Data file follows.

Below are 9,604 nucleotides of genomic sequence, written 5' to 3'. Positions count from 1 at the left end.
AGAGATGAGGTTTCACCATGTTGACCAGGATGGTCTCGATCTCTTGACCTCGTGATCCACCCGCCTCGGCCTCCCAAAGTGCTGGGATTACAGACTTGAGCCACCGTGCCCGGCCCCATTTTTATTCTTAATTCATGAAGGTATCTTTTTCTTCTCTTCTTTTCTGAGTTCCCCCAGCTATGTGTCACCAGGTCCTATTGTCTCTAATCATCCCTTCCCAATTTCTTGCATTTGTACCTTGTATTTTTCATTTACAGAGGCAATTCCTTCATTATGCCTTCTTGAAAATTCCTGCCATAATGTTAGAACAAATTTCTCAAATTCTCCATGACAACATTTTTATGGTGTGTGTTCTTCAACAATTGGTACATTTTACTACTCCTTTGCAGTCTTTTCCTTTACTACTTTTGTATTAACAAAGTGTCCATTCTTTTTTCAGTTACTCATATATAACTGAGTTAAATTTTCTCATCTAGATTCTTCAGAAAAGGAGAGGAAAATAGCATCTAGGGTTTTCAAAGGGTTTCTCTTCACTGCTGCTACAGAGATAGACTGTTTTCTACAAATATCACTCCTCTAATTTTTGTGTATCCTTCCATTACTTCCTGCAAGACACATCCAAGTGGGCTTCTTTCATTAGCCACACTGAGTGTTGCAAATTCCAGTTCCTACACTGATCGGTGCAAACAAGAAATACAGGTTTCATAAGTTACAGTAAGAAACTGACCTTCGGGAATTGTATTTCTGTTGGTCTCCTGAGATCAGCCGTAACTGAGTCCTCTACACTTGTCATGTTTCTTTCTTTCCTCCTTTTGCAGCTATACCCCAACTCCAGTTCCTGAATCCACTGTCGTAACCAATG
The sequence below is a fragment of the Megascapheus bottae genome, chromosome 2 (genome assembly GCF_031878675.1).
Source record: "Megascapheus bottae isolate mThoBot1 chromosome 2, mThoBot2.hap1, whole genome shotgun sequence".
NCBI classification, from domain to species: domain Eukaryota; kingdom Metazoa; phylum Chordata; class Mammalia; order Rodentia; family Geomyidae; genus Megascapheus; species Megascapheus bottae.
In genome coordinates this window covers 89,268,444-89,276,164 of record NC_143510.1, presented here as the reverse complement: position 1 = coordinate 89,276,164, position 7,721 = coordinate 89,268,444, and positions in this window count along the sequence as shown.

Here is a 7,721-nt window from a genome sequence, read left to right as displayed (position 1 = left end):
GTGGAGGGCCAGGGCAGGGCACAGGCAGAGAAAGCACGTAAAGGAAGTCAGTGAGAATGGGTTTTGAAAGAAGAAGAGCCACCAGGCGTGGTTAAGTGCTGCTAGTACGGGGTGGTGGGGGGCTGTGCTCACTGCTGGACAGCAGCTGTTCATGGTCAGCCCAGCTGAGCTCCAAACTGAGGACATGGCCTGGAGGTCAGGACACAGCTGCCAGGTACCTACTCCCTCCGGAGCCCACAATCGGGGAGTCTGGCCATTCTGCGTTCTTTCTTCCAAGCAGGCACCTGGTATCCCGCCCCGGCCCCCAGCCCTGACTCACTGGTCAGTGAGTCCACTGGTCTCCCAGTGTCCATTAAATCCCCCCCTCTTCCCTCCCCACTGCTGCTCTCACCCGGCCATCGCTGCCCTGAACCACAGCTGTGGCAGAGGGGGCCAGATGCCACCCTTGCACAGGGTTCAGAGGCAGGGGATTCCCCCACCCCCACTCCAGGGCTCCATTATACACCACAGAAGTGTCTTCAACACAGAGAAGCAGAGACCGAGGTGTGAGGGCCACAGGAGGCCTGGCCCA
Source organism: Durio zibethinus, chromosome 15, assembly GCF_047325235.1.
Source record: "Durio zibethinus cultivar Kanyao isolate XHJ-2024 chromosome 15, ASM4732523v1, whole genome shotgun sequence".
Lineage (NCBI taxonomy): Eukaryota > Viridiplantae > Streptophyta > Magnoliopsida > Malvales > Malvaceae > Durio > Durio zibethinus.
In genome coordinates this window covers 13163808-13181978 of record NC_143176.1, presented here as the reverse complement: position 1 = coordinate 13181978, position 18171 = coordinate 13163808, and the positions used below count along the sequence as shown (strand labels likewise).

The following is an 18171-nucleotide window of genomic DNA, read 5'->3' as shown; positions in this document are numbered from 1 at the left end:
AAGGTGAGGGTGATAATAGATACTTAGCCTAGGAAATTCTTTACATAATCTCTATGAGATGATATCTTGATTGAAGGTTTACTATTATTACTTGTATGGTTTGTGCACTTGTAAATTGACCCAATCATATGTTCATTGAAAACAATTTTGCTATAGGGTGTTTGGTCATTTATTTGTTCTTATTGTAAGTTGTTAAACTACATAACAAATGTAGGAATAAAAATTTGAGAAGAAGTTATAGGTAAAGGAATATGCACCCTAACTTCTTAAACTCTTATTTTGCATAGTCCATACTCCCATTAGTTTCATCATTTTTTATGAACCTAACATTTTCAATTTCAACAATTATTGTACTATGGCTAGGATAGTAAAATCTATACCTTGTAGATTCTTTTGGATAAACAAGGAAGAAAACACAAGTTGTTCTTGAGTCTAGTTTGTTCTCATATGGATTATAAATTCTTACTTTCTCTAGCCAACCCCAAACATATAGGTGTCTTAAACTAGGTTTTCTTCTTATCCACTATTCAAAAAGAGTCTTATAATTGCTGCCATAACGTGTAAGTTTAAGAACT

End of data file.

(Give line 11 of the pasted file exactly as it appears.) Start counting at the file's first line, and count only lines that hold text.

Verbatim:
Lineage (NCBI taxonomy): Eukaryota > Viridiplantae > Streptophyta > Magnoliopsida > Malvales > Malvaceae > Durio > Durio zibethinus.